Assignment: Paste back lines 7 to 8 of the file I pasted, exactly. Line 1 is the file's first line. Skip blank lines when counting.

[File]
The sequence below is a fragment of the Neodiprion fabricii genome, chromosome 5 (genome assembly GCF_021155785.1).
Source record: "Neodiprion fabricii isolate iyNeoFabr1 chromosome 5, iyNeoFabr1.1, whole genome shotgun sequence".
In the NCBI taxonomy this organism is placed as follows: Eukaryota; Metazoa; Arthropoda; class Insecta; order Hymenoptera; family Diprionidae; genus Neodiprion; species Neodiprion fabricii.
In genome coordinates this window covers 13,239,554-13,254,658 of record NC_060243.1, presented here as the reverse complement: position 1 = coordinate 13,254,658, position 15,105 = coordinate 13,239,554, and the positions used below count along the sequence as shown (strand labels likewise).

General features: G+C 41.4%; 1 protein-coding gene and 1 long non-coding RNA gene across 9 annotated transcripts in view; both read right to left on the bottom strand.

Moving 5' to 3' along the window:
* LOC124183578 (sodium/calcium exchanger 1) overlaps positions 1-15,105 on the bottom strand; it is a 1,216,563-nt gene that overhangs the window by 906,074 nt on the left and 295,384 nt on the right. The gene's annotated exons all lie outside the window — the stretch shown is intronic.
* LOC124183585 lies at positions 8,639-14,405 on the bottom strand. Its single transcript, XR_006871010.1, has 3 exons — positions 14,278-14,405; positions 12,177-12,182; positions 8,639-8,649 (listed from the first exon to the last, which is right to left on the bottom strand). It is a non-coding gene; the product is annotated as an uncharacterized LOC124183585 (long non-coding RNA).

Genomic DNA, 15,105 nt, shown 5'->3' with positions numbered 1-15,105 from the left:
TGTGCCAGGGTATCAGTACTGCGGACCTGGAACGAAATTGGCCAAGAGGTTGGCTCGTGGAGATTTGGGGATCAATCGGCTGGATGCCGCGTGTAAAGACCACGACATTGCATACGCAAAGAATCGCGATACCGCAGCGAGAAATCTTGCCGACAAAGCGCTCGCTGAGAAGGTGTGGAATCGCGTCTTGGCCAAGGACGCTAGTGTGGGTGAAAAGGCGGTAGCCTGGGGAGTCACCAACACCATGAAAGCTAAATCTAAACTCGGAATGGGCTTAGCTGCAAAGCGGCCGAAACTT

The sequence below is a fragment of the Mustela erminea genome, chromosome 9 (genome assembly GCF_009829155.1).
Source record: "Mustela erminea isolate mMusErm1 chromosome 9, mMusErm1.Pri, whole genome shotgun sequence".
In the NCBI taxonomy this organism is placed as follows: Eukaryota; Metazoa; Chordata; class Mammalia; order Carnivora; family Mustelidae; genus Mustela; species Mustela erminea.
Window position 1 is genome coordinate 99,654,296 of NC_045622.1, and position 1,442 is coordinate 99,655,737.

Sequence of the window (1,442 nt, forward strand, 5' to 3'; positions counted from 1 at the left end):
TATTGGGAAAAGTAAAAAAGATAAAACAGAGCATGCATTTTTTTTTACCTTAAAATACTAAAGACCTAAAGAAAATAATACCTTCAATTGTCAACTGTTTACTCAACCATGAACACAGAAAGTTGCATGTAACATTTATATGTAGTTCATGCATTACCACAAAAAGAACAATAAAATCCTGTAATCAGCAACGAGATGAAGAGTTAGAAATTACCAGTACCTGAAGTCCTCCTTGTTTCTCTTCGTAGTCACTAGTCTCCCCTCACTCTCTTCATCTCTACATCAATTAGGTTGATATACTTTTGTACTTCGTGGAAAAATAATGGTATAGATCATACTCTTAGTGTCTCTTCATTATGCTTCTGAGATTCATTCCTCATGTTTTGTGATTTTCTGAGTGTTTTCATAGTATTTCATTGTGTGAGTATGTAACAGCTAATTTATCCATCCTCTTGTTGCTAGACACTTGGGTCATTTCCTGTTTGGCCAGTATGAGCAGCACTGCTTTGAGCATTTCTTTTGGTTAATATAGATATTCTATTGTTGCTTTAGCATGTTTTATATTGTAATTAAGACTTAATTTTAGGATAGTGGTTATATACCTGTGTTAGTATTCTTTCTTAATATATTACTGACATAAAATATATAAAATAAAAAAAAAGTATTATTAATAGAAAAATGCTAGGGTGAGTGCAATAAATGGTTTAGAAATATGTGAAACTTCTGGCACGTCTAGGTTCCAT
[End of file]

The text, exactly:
* LOC124183578 (sodium/calcium exchanger 1) overlaps positions 1-15,105 on the bottom strand; it is a 1,216,563-nt gene that overhangs the window by 906,074 nt on the left and 295,384 nt on the right. The gene's annotated exons all lie outside the window — the stretch shown is intronic.
* LOC124183585 lies at positions 8,639-14,405 on the bottom strand. Its single transcript, XR_006871010.1, has 3 exons — positions 14,278-14,405; positions 12,177-12,182; positions 8,639-8,649 (listed from the first exon to the last, which is right to left on the bottom strand). It is a non-coding gene; the product is annotated as an uncharacterized LOC124183585 (long non-coding RNA).